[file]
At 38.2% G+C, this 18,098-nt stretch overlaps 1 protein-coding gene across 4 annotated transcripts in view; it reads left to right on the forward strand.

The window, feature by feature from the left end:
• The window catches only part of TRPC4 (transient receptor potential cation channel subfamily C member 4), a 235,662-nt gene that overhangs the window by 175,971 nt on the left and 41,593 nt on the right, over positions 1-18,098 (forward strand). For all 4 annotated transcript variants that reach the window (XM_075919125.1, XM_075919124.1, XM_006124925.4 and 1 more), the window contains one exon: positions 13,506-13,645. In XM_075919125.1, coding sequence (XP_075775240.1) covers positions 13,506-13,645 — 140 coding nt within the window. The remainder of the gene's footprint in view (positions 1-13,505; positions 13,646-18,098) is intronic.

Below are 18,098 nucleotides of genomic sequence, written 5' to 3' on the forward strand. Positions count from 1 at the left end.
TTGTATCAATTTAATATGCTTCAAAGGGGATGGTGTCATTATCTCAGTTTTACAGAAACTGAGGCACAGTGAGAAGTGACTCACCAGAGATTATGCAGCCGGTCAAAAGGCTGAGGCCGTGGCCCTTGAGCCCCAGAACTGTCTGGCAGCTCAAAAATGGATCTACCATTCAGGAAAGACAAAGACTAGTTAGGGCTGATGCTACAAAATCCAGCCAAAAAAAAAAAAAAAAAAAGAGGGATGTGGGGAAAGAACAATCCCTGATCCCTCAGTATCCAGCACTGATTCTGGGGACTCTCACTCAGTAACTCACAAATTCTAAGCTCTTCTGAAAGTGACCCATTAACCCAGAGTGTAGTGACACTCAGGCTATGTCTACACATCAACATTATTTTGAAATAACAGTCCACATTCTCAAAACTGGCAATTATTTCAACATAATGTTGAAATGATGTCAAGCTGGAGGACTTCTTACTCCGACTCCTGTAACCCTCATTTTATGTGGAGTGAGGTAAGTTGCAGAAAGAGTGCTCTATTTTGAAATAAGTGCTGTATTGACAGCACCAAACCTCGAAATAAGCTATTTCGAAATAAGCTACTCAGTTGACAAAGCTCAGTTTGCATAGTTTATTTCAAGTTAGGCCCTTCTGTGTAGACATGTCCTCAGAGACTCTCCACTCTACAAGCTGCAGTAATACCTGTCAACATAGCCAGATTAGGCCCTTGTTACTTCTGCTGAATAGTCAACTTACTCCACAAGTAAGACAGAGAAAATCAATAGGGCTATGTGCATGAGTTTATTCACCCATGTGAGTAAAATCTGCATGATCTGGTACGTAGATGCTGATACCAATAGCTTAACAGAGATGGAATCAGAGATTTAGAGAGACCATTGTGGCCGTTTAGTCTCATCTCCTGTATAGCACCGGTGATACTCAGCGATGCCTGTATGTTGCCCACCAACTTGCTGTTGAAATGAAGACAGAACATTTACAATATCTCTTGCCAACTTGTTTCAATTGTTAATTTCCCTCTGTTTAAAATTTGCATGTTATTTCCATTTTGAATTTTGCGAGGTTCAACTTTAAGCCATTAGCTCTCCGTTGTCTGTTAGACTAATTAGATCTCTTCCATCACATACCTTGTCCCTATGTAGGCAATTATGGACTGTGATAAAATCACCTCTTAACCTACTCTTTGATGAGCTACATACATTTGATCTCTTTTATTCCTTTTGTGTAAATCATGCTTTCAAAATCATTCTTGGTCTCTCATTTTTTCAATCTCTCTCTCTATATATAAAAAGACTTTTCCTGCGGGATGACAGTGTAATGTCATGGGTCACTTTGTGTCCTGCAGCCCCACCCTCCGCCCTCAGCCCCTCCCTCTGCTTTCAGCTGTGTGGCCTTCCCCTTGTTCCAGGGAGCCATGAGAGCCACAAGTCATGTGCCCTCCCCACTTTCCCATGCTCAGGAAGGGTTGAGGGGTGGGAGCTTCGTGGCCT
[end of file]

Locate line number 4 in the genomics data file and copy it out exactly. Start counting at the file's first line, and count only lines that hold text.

Below are 18,098 nucleotides of genomic sequence, written 5' to 3' on the forward strand. Positions count from 1 at the left end.